One skilled rifleman changed not only the course of a major battle in the Revolutionary War, but also the destiny of an entire Country…

The British Whitworth rifle, used greatly during the American Civil War. Some of these rifles were fitted with a scope on top of the barrel, thus creating the first actual sniper rifle.

The Whitworth rifle was arguably the first long-range sniper rifle in the world. Designed by Sir Joseph Whitworth, a prominent British engineer, it used twisted hexagonal barrels instead of traditional round rifled barrels, which meant that the projectile did not have to bite into grooves as was done with conventional rifling. His rifle was far more accurate than the Pattern 1853 Enfield, which had shown some weaknesses during the recent Crimean War. At trials in 1857 which tested the accuracy and range of both weapons, Whitworth’s design outperformed the Enfield at a rate of about three to one. The Whitworth rifle was able to hit the target at a range of 1.5 times the distance of the Enfield..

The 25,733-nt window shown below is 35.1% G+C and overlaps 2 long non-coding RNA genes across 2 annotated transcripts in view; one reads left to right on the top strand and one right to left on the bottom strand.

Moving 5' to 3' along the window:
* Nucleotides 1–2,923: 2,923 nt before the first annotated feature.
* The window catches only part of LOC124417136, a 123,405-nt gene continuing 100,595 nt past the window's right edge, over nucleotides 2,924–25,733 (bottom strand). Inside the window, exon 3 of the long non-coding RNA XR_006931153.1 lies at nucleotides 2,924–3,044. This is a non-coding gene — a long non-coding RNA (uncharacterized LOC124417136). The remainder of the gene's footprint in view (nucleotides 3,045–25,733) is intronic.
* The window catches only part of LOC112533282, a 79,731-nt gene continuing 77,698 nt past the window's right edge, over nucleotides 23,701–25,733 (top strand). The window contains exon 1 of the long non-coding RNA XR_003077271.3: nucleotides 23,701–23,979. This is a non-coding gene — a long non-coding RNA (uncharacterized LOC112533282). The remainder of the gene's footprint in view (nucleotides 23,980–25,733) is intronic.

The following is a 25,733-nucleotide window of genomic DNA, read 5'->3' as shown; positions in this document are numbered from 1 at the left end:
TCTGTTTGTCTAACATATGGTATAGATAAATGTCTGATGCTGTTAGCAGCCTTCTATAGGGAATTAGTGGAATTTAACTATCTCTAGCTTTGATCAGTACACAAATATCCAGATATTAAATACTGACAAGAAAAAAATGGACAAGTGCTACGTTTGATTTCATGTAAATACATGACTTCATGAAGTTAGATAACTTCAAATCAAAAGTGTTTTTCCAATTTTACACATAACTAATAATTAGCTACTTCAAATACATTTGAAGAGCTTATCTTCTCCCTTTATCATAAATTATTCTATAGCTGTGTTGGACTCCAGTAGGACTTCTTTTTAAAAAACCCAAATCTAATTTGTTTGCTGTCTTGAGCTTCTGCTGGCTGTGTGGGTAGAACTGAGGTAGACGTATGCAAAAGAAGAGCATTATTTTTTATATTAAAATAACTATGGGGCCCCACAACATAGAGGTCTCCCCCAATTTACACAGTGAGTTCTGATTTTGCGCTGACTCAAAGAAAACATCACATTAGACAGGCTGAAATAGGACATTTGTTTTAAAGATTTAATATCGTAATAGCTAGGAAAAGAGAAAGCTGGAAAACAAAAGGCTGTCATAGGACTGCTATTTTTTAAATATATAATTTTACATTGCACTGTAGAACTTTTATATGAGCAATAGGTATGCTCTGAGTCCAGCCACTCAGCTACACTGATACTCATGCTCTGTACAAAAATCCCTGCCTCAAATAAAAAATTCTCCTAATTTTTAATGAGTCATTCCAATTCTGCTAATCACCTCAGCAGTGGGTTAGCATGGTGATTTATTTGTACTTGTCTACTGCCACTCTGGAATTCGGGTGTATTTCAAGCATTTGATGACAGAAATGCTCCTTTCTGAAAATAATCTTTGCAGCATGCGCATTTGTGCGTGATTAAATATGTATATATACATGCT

During the Crimean War in the 1850s, the first optical sights were designed for fitting onto the rifles.

Much of this pioneering work was the brainchild of Colonel D. Davidson, using optical sights produced by Chance Brothers of Birmingham. This allowed a marksman to more accurately observe and target objects at a greater distance than ever before. The telescopic sight, or scope, was originally fixed and could not be adjusted, which therefore limited its range. By the 1870s, the perfection of breech loading magazine rifles led to sniper rifles having “effective accurate” ranges of up to a mile away from its target.